A number of survivors from London's Grenfell Tower tragedy last June, which saw at least 71 people die in a tower block blaze caused by poor fire safety measures, may now face deportation after the deadline for applying for an immigration "amnesty" passed on Jan. 31. There is also a risk that family members might be investigated and deported.
Undocumented migrants living in Grenfell Tower were offered an amnesty period of a year, provided they applied before this deadline. Critics say the deadline was inadequately publicized and that the process risks hampering the forthcoming inquiry into the fire by potentially discouraging and preventing residents from giving evidence.
Prime Minister Theresa May announced in Parliament just after the fire that she would not use the tragedy as a way to clamp down on residents' immigration status. She then performed a U-turn and undocumented immigrants were promised only the year-long amnesty.
"The Justice4Grenfell campaign is outraged that survivors of the Grenfell Tower fire who have core participation status in the upcoming public inquiry could face the possibility of deportation," said a spokesperson for the campaign, which developed immediately after the fire tragedy.
"Immediately after the disaster Theresa May said no one should feel scared about coming forward. Then Immigration Minister Brandon Lewis announced a pitiful one-year amnesty for undocumented migrants living in the tower. Now he has said survivors can apply for permanent residence, but only after a five-year period of regular observation by the state."
Justice4Grenfell campaigners are deeply concerned about May's inability to stick to her promises and the impact of her decision on the inquiry. They say residents who manage not to be deported will still be afraid of being identified and may decide to stay silent.
"This constant shifting of the immigration policy has meant that people will not come forward with crucial information for the public inquiry and the criminal investigation. Relatives who were granted visas in the aftermath of the fire now face the possibility of their visas expiring," the spokesperson added.
"Yet in some cases, it has taken over four months for remains to be released and funerals to take place. This could mean that families will have to leave the UK before any substantive hearings at inquests or the public inquiry, and before any completion of the police investigation and criminal proceedings."
According to Dr. Nando Sigona, deputy director at the University of Birmingham's Institute for Research into Superdiversity, "The so-called 'amnesty' for undocumented residents was not something the government conceded without sustained pressure from community groups and activists, and it came with two big caveats: A deadline for applying that just expired and a 12-month sell-by date.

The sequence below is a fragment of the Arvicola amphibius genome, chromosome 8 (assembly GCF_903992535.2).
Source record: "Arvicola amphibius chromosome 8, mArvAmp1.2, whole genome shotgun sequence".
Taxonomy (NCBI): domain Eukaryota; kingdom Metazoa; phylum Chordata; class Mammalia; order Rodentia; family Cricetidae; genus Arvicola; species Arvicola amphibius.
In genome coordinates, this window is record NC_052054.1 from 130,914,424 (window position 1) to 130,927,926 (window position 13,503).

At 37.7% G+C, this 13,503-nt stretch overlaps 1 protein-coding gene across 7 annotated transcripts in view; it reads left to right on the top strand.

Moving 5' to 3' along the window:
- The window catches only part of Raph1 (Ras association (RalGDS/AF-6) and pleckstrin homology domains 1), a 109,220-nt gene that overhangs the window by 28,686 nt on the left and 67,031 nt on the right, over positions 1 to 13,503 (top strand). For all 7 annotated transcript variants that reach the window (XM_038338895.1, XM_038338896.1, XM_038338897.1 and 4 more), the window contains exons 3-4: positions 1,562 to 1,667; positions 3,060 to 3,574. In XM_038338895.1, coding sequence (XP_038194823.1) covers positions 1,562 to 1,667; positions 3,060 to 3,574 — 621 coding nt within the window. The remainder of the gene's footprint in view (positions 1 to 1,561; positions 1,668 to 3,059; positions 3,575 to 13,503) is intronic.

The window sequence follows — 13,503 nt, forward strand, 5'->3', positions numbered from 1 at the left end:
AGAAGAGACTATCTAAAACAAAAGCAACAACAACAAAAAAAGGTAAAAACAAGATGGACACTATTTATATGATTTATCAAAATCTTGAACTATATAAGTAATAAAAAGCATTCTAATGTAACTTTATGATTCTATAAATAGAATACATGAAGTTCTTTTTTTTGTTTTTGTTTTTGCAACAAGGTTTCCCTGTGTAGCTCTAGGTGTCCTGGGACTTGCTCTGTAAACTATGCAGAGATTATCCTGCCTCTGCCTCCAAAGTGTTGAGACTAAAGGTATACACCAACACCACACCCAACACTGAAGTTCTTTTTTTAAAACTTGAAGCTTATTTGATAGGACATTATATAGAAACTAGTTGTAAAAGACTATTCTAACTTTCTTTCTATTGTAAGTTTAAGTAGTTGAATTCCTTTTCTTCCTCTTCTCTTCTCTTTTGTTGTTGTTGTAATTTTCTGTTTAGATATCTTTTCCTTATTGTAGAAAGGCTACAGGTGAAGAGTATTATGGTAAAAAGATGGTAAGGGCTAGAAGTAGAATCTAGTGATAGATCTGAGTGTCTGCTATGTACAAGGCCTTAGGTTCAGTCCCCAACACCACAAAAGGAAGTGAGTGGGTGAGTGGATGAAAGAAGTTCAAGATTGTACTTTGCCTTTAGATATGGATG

"This means that even those who benefitted from it are now just a few months away from fearing deportation."
Sigona says the situation is symptomatic of the government's "single-minded obsession" with immigration, even in the wake of a tragedy like Grenfell. "To me the greatest obstacle to people coming forward was the limited duration of the amnesty," Sigona told Occupy.com. "Those who applied and came forward are now especially vulnerable as their names and whereabouts are known to the authorities."
Responding to criticism of the immigration crackdown on Grenfell residents, Britain's Home Office said: "The welfare of survivors of the Grenfell Tower fire is a top priority for this government. That is why we introduced a policy to encourage people who may have feared enforcement action to come forward and access the support they need. If anyone were to come forward after the deadline, we would still consider them for leave outside of the immigration rules as an exceptional case."
The Home Office insists that the amnesty deadline was sufficiently publicized, stating, "Our policy has been promoted online and by teams and stakeholders on the ground and has also received extensive media coverage." But there is no evidence that residents were sent any written correspondence, meaning that many people without internet access, or who did not encounter Home Office representatives "on the ground", may have been unaware of the deadline.
The Labour party has been particularly vocal in its opposition to the government's plans. Labour MP Diane Abbott wrote a letter to Home Secretary Amber Rudd in which she pointed out that many of the survivors "have been granted core participant status for the Grenfell Tower Inquiry, however it appears that arrangements have not been made to secure their stay in relation to it". She ended the letter by asking that Grenfell survivors and their families receive "indefinite leave to remain on a discretionary basis". Rudd has yet to respond to Abbott's letter.
With many survivors' visas due to run out in the next few weeks, time is short for politicians and campaigners to reverse the government's decision and halt the deportations. To many, the government's agenda seems clear: Not only is the move symptomatic of a wider attempt to push immigrants out of the UK, but it risks severely compromising a fair inquiry into a serious incident at a time when the UK government's credibility is already on the line.
The Grenfell Tower tragedy, which occurred in a council-run tower block, affected people on low incomes as well as those with uncertain immigration status. For many observers, May's government is showing once again how overtly and shamelessly it is capable of robbing the underdog of a voice.